Public isn’t served by paper-thin meetings law

Published 12:00 am Wednesday, March 7, 2001

Much like the snake oil salesmen of yesteryear, the Mississippi Legislature is trying to pull a fast one over on the taxpayers.

Today, lawmakers are expected to consider – and possibly vote on – a measure that would &uot;open&uot; legislative conference committees. The idea is a great one – and one that’s long overdue – but the thin piece of legislation lawmakers are expected to approve is laughable.

Under the bill legislators must publicly announce the rooms where conferences will be held, but not the time. Without knowing the exact time a meeting is to take place, interested people would be forced to sit for hours in empty rooms. The only way to find out the time is by calling the committee chairman.

Not requiring specific times to be announced is intended to make it difficult for the public to attend these meetings – which, in effect, defeats the true purpose of the law.

The bill comes 25 years after lawmakers required all other tax-funded government agencies to hold public meetings and announce when and where those meetings will be held.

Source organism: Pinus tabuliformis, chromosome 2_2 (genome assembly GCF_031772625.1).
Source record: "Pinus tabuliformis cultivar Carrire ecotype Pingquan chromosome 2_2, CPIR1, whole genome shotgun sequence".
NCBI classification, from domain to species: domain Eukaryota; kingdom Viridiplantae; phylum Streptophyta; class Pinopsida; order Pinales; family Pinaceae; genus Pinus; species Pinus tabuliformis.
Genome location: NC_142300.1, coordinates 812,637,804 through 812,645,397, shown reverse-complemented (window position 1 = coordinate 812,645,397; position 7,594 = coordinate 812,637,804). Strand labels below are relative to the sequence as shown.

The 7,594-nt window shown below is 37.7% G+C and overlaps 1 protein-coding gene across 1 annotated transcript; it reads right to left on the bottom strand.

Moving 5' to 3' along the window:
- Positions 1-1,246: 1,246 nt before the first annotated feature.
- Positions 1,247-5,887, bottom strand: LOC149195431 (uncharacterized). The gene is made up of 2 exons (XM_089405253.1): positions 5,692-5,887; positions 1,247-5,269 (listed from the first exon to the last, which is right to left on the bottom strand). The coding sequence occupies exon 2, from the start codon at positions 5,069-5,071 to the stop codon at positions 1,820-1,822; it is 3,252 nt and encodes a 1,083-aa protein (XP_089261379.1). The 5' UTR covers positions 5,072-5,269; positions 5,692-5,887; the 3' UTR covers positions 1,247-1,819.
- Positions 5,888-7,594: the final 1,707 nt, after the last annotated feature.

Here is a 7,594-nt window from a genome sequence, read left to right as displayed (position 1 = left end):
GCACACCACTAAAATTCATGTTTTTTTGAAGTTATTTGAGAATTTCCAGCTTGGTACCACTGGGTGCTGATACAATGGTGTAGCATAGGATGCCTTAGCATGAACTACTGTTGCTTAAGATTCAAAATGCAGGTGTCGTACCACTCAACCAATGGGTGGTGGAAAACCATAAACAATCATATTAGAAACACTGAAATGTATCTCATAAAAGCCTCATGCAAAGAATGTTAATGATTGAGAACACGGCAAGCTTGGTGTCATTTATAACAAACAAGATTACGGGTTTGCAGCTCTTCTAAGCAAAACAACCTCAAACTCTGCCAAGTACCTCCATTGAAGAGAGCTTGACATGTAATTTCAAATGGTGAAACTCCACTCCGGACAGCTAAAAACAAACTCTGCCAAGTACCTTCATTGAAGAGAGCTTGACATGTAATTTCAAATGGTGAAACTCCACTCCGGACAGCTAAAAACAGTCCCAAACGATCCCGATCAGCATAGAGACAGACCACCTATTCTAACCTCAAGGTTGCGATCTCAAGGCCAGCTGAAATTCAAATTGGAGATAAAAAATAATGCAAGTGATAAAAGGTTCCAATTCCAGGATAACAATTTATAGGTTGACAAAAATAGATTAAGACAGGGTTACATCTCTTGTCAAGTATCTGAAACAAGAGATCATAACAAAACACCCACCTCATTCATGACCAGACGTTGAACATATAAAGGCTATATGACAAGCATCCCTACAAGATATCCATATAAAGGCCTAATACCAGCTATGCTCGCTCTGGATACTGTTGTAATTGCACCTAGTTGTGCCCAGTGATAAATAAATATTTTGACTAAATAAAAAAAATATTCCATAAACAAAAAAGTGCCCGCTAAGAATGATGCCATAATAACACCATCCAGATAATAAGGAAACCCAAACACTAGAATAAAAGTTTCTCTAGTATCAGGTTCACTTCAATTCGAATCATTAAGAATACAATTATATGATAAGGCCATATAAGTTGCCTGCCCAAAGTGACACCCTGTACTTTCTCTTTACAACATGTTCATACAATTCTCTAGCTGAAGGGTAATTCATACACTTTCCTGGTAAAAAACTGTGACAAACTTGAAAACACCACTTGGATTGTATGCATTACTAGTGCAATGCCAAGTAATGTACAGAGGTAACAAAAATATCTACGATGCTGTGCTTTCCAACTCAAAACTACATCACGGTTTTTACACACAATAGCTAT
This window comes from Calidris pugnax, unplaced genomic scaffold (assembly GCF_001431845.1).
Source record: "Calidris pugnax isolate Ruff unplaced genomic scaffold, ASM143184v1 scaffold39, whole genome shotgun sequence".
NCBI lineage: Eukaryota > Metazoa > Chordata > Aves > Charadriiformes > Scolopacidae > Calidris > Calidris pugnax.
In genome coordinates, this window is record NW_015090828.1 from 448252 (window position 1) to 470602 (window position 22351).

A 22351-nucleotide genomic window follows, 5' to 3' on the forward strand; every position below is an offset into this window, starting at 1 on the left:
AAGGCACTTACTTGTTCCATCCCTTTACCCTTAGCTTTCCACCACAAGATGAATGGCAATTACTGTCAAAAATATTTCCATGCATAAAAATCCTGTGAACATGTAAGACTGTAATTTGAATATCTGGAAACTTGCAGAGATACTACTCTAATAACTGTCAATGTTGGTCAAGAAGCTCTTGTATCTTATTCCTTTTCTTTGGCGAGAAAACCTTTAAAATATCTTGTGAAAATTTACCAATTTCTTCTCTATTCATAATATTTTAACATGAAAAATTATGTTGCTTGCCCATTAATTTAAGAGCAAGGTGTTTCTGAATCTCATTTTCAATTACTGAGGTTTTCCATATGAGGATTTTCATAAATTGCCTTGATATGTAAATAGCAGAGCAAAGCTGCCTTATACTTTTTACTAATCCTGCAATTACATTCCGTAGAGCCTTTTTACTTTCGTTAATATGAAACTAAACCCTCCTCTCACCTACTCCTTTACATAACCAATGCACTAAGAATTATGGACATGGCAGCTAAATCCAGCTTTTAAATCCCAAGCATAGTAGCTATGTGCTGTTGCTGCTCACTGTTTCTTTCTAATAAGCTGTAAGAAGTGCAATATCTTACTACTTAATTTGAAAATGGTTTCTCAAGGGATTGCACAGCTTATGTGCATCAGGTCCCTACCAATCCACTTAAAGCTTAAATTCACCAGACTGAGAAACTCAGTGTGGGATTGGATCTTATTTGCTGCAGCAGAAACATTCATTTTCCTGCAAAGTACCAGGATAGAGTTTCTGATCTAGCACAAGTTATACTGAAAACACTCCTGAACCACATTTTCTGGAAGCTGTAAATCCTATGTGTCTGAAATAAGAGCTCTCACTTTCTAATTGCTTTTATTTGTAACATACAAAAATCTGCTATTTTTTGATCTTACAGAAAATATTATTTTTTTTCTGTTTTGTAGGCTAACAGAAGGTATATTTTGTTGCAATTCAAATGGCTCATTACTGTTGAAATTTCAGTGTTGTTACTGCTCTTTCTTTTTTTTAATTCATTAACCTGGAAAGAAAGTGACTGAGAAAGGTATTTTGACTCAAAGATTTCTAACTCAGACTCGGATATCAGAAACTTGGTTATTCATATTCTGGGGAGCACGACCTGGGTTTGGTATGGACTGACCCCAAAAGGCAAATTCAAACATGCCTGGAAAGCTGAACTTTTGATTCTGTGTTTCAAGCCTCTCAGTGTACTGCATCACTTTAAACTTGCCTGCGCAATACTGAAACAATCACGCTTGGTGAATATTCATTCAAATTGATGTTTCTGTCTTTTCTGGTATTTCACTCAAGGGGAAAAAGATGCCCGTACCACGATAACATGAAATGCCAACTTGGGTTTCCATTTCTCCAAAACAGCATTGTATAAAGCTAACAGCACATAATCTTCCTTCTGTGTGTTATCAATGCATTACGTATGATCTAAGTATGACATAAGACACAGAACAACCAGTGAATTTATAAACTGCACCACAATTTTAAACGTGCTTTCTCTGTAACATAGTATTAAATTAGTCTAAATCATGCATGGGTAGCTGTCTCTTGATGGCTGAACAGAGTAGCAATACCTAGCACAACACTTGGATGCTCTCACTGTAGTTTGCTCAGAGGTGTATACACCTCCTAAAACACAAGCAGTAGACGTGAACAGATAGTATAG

The lawmakers’ sneaky attempt at appeasing the public with the pointless law isn’t surprising. Lawmakers don’t want the public watching what goes on in these conference committee meetings for good reason – without the public keeping watch, who’s to say we’re doing anything wrong?

The issue may seem to be much ado about nothing, but, in fact, the conference committees are where big decisions are made.

Last year the conference committees received lots of attention after lawmakers voted behind closed doors to boost their own retirement benefits. When word of this leaked out public outcry forced lawmakers to rescind the bill in a special session. Not announcing the times of the meetings in advance is utterly ridiculous and needs to be addressed. The snake-oil pitch is getting old.